One Year (or so) of “Open Mike”

As the year 2016 ends, my first full year in my new role here at NIH, I’d like to reflect on some of the topics covered here on Open Mike. Thanks to our NIH Regional Seminars, I have had the pleasure of hearing feedback from some of you in person, and I am also greatly appreciative of our virtual interactions, through the thoughtful comments posted by blog readers in this space. Our blog opened on October 19, 2015, when I noted that NIH is an extraordinary success story; even skeptics identify NIH as a government program that works. But at the same time, I also noted that all is not well with the biomedical research enterprise. In many respects, the 50+ blogs that followed have dug deeper into our anxieties and challenges. The sidebar highlights five major themes arising over the past year or so, and blogs related to those categories. To get a sense of community interest, we have also compiled some reader statistics. Further below, Table 1 shows which blogs, as of December 27, received the most page views, and Table 2 shows which blogs received the most comments. These themes, your viewership, and your comments …. Continue reading

Email this to someoneTweet about this on TwitterShare on FacebookShare on LinkedInShare on Google+Pin on PinterestPrint this page

The 21st Century Cures Act, and Perspectives from NIH

You may have been following news of the 21st Century Cures Act, a landmark piece of legislation with provisions for healthcare, medicine, and research. Republican and Democratic lawmakers supported this bill through its development and eventual passage, and yesterday, President Obama signed the bill into law. The Act establishes a multitude of important changes to our nation’s approach to supporting and funding health care, medical interventions, and research. Readers of this blog may be particularly interested in the many changes directly relevant to NIH’s mission. A New England Journal of Medicine Perspective essay …. Continue reading

Email this to someoneTweet about this on TwitterShare on FacebookShare on LinkedInShare on Google+Pin on PinterestPrint this page

Give Us Your Feedback on Standards for Preprints, and Other Interim Research Products

Many scientific disciplines, like physics and mathematics, routinely communicate research findings through preprints — manuscripts that have not yet gone through the formal peer review, editing, or journal publishing process. However, this is still a relatively novel concept in biology and clinical research. …. we at NIH are interested in feedback from you, to get a fuller understanding of the current use of preprints in the broader NIH-supported research community, accepted preprint standards, whether preprints should be included in NIH applications and reports, and how investigators could report them. …. Not only are we interested in your current use of preprints — and other interim research products — but perhaps most importantly we’d like your feedback on the specific standards that need to be in place for their citation, particularly for citation in NIH applications and reports …. Continue reading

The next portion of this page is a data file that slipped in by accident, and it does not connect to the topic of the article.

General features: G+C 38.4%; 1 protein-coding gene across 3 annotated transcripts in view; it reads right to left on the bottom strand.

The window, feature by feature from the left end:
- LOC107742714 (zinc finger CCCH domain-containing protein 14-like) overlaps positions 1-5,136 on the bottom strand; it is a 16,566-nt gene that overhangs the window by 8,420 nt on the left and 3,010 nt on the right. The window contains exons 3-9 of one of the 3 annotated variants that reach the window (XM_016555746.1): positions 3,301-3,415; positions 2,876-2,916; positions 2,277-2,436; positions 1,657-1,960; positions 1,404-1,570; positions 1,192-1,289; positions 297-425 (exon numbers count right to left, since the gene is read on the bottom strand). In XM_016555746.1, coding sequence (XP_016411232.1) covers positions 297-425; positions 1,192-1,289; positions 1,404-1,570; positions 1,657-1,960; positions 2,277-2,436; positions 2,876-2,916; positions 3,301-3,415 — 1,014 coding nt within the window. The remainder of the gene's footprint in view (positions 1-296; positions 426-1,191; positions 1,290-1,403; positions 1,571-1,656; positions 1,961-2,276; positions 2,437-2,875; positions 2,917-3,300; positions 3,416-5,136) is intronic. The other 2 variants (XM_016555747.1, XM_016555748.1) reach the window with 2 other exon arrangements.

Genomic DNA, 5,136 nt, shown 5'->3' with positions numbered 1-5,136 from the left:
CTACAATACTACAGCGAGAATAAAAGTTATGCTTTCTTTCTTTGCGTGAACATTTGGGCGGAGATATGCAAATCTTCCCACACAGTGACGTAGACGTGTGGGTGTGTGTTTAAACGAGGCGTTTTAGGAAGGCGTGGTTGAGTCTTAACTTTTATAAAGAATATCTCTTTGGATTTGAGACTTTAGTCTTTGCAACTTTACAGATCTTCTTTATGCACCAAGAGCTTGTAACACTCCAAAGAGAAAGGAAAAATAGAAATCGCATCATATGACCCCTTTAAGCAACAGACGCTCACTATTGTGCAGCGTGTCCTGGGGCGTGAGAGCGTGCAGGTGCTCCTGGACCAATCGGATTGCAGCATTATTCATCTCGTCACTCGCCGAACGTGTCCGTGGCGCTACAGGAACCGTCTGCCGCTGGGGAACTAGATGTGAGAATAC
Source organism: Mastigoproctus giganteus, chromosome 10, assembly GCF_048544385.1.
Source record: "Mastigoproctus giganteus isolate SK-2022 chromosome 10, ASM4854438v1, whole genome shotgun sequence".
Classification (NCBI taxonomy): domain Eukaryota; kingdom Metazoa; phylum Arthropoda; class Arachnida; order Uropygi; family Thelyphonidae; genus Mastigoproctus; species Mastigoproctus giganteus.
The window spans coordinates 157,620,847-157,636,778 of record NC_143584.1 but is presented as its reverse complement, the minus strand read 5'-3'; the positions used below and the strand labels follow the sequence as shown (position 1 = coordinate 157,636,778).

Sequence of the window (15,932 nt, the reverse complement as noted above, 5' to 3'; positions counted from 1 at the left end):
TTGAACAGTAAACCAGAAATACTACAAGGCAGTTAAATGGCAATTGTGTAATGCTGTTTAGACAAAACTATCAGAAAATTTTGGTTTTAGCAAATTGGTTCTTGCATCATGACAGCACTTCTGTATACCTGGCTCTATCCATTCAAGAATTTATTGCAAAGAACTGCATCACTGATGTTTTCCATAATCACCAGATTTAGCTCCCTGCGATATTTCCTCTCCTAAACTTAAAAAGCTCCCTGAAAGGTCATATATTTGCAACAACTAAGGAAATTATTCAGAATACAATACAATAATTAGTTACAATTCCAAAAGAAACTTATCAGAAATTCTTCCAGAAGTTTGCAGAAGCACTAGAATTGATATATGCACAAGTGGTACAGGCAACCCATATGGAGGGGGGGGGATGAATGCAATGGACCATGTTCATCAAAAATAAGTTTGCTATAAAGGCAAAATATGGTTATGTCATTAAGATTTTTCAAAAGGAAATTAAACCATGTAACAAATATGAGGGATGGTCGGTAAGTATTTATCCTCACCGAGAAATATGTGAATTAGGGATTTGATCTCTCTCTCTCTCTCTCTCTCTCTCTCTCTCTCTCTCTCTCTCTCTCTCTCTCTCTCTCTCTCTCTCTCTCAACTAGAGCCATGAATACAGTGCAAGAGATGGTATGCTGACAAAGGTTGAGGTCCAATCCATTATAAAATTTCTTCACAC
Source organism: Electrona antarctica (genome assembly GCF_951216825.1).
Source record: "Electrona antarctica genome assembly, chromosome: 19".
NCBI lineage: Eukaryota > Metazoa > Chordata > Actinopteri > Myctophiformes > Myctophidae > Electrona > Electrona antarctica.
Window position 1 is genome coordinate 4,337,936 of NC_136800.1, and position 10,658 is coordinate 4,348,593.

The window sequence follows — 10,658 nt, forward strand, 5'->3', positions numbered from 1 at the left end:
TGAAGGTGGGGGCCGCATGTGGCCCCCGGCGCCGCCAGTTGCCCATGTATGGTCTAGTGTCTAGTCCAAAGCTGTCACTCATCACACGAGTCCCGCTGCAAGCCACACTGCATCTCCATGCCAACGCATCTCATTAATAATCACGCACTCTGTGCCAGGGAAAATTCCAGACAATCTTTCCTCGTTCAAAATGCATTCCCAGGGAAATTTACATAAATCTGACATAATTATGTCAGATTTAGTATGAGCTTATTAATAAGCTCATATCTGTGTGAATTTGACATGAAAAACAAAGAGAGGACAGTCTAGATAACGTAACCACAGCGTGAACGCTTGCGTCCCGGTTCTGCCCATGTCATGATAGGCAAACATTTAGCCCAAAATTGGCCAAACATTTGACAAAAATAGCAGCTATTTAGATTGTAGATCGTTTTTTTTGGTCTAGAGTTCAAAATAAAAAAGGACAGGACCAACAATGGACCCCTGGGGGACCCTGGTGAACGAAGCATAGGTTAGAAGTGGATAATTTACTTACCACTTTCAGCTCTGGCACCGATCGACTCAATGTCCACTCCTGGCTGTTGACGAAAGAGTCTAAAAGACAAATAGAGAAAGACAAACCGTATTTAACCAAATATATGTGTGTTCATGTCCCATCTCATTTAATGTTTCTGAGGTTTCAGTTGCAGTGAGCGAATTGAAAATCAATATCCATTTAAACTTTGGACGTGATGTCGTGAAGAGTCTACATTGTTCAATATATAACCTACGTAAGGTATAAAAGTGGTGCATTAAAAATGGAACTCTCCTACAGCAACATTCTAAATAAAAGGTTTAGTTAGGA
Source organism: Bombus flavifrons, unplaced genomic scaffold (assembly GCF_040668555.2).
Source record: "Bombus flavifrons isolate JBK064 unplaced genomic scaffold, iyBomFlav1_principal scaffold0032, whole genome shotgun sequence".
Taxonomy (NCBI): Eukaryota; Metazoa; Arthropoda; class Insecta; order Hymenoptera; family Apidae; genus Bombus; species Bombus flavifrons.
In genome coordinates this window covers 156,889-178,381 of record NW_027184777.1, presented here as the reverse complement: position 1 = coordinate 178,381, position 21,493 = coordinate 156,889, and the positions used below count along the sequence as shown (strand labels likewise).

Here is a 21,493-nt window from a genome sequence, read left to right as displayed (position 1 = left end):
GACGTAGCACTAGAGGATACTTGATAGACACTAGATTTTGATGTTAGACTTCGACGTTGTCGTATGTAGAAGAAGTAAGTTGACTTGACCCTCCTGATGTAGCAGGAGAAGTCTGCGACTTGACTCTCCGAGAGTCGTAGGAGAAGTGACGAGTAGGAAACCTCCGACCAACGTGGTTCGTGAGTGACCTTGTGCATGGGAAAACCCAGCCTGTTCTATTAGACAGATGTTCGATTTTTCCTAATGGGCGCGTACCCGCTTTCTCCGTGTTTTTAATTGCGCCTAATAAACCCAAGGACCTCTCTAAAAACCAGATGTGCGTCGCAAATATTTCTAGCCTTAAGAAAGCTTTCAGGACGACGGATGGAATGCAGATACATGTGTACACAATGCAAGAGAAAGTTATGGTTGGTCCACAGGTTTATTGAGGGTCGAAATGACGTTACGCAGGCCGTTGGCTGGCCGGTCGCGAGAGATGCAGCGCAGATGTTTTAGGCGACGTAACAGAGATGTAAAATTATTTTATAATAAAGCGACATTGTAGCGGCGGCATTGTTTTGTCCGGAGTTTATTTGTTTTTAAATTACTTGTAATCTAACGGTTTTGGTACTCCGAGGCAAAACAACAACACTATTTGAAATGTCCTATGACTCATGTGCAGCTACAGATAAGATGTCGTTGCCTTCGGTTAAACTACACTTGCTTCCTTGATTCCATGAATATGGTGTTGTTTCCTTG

Email this to someoneTweet about this on TwitterShare on FacebookShare on LinkedInShare on Google+Pin on PinterestPrint this page

Join Us in Chicago to Learn About NIH Program Funding and Grants Administration

In the spring, I attended my first NIH Regional Seminar on Program Funding and Grants Administration. I greatly enjoyed meeting with a diverse group of scientists and science administrators. During two “Open Mike” sessions, I had the opportunity to engage in rich conversations with attendees on topics I frequently include on this blog. The conversations were enjoyable and insightful – there’s nothing like discussing such important issues like funding trends, research accountability, and grants policy face-to-face with new and early career scientists. …. Why am I writing about a seminar that took place in May? Because I have some good news for those of you who didn’t get a chance to come to Baltimore! NIH is hosting a second Regional Seminar this year, from October 26-28 ….. Continue reading